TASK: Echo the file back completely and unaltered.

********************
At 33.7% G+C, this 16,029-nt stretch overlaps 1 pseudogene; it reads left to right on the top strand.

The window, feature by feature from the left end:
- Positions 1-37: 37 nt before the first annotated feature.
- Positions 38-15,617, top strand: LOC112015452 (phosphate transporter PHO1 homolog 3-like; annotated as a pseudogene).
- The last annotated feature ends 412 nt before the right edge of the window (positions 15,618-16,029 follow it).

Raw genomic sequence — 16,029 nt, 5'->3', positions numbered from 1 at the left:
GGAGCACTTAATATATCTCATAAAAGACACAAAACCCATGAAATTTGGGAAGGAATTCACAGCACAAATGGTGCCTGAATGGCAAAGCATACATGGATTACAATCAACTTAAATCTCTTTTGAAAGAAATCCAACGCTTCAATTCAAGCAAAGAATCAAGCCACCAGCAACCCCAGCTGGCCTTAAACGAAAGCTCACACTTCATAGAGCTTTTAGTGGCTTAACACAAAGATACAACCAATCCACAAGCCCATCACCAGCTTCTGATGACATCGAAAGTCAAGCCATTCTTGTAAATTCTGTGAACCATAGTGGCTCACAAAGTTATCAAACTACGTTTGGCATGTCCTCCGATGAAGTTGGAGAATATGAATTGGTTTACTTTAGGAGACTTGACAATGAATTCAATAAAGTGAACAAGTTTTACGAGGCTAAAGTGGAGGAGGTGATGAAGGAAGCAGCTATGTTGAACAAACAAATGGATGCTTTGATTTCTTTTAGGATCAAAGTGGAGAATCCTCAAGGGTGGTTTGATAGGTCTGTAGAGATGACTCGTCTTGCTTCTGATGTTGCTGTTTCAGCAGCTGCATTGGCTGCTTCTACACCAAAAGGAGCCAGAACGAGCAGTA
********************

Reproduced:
At 33.7% G+C, this 16,029-nt stretch overlaps 1 pseudogene; it reads left to right on the top strand.

The window, feature by feature from the left end:
- Positions 1-37: 37 nt before the first annotated feature.
- Positions 38-15,617, top strand: LOC112015452 (phosphate transporter PHO1 homolog 3-like; annotated as a pseudogene).
- The last annotated feature ends 412 nt before the right edge of the window (positions 15,618-16,029 follow it).

Raw genomic sequence — 16,029 nt, 5'->3', positions numbered from 1 at the left:
GGAGCACTTAATATATCTCATAAAAGACACAAAACCCATGAAATTTGGGAAGGAATTCACAGCACAAATGGTGCCTGAATGGCAAAGCATACATGGATTACAATCAACTTAAATCTCTTTTGAAAGAAATCCAACGCTTCAATTCAAGCAAAGAATCAAGCCACCAGCAACCCCAGCTGGCCTTAAACGAAAGCTCACACTTCATAGAGCTTTTAGTGGCTTAACACAAAGATACAACCAATCCACAAGCCCATCACCAGCTTCTGATGACATCGAAAGTCAAGCCATTCTTGTAAATTCTGTGAACCATAGTGGCTCACAAAGTTATCAAACTACGTTTGGCATGTCCTCCGATGAAGTTGGAGAATATGAATTGGTTTACTTTAGGAGACTTGACAATGAATTCAATAAAGTGAACAAGTTTTACGAGGCTAAAGTGGAGGAGGTGATGAAGGAAGCAGCTATGTTGAACAAACAAATGGATGCTTTGATTTCTTTTAGGATCAAAGTGGAGAATCCTCAAGGGTGGTTTGATAGGTCTGTAGAGATGACTCGTCTTGCTTCTGATGTTGCTGTTTCAGCAGCTGCATTGGCTGCTTCTACACCAAAAGGAGCCAGAACGAGCAGTA